Transportation Logistics Software for Facility Location

Retailer Identifies Location for Second Distribution Facility

 

This study involves a mid-size retailer operating stores grouped into three main divisions. All three divisions offer an extensive assortment of retail merchandise including both hardlines (toys, health and beauty aids, housewares, furniture, sporting goods, snacks, etc.) and softlines (clothing, accessories, jewelry, etc.).

 

Background

Being a 50+ year old company, the retailer grew through acquisitions but has always operated from their only distribution center in North Carolina. Store deliveries were made with their private fleet. As they extended to the South West, it became obvious that all stores cannot be delivered from the location in North Carolina. Some of the stores were over thousand miles from the distribution center adding to transportation cost in form of driver wages and assets tied up on long hauls. The question then was where the second distribution center should be located.

 

Defining the Needs for a Logistics Optimization Software

The retailer turned to KEOGH Consulting, a Supply Chain consulting provider, for this analysis. Needing a quick turnaround, KEOGH reached out to Paradox to use Paradox Routing Tool (PART), a logistics optimization software. The objective of the study was to identify the candidate location, evaluate reduction in transportation cost, and then weigh it against costs of operating the second facility.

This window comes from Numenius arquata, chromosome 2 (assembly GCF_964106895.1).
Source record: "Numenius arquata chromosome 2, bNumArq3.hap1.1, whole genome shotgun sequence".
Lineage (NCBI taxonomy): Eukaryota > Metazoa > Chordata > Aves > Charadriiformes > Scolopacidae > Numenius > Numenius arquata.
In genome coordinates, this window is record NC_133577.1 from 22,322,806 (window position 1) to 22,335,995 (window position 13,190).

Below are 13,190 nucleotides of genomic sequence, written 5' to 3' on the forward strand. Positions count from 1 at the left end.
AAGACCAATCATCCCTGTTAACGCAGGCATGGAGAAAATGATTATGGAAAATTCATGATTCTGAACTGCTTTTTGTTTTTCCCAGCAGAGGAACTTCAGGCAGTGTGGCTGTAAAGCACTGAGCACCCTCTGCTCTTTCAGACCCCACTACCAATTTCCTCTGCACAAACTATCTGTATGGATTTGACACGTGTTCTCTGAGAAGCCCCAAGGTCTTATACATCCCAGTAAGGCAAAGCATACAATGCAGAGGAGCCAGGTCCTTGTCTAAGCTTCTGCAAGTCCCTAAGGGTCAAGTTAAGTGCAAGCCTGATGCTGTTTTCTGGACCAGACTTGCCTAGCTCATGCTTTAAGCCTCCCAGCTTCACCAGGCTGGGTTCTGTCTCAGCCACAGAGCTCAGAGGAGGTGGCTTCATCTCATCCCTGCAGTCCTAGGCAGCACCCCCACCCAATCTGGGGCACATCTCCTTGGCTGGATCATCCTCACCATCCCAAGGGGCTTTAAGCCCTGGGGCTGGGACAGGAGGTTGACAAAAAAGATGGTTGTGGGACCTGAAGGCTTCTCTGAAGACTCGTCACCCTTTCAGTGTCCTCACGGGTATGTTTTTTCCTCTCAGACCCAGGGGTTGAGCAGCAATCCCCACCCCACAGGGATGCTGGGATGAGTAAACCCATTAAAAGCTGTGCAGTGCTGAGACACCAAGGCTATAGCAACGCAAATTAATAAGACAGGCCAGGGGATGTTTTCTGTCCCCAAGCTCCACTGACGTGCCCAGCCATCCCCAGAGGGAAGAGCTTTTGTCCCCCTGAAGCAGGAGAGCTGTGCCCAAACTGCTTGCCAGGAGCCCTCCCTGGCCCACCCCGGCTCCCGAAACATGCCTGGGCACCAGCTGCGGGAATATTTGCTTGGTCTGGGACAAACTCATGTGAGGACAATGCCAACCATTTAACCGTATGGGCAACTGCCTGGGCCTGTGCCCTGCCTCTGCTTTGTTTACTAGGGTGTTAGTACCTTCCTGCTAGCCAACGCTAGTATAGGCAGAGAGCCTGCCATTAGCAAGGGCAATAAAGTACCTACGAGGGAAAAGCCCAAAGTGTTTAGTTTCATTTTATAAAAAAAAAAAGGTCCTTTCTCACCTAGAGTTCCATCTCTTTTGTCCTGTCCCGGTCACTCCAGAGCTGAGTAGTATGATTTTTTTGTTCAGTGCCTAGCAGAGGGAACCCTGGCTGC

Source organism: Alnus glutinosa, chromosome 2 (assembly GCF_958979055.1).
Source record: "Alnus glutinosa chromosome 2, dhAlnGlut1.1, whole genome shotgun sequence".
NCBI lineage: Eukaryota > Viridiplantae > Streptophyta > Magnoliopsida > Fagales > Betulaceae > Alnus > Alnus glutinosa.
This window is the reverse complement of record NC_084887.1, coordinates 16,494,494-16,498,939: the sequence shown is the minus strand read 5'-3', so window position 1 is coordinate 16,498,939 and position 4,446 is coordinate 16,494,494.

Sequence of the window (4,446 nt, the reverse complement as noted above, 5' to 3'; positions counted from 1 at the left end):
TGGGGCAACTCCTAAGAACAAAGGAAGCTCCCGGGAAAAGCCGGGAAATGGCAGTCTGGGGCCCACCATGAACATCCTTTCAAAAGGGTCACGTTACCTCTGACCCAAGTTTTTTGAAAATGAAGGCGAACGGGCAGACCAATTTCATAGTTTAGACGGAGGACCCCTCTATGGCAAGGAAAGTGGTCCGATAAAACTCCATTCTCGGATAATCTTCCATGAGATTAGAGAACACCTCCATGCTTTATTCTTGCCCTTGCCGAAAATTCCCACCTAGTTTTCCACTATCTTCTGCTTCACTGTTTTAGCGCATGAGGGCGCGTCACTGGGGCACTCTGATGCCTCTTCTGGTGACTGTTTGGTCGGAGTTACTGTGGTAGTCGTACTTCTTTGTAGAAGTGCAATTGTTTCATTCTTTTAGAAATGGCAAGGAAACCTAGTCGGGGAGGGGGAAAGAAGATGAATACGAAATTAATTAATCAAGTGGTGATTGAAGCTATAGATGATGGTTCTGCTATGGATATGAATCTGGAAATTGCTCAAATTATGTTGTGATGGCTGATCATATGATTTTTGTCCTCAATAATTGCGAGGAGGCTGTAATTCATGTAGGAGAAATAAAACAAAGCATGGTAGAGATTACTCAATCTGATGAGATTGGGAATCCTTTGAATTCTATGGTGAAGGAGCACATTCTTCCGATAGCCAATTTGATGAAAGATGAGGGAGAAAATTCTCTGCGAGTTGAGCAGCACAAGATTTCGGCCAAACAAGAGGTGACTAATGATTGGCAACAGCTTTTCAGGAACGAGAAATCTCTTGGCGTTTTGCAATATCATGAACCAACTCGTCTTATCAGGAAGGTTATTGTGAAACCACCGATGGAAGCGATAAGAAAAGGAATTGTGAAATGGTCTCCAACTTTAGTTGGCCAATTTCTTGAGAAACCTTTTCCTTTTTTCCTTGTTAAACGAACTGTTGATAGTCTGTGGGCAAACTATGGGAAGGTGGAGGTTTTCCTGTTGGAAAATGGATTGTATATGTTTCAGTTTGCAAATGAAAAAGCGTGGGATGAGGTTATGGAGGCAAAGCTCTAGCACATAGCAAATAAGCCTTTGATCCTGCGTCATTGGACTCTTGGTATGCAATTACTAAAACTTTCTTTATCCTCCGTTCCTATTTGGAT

Armed with store locations and average week delivery volumes, KEOHG used PART's center-of-gravity model to identify the second facility. The center-of-gravity model works to minimize weighted distance across the network. It conducts an exhaustive search for required facilities and selects those that result in least aggregated product of distance and demand of each store from its assigned distribution center. This analysis led to identifying Birmingham, Alabama as the location for the second facility. With this as the second facility and assigning each store to its nearest distribution center, all stores were within 500 miles from their assigned distribution center and the average distance of store from distribution center was cut in half from about 400 miles to less than 200 miles.

 

Before estimating transportation cost for the new network (two facilities), the retailers' delivery routes were simulated to establish the baseline transportation cost. Delivery routes were built with average weekly shipping volumes. In building the routes, the retailer's operating parameters were defined for the routing engine. Store delivery windows, maximum route time and distance, allowed layovers per route, unload rate to estimate service time at each store, truck capacity were some of the operation specific parameters modeled for the solution along with the standard constraints such as DOT hours of service regulations.

 

Upon locking the location for the second facility, the routing solution for the new network was developed by running the engine with both facilities and revised store assignment.

 

Results

Results from routing analysis included:

  • 44% reduction in annual transportation cost

  • Savings per route- 41% reduction in route time- 43% reduction in route miles

  • 2 fewer routes

 

The retailer and KEOGH Consulting were pleased with the solution and the quick turnaround. The whole analysis took less than a week, discounting the time for data cleanup. It was felt that had they selected a high-end network optimization tool, the model setup itself would've taken a week or two.

 

The job was not done for the retailer though as they now have to evaluate the 44% reduction in annual transportation cost against the annual cost of operating a facility in Birmingham and ROI analysis if they decide to invest in building the facility.

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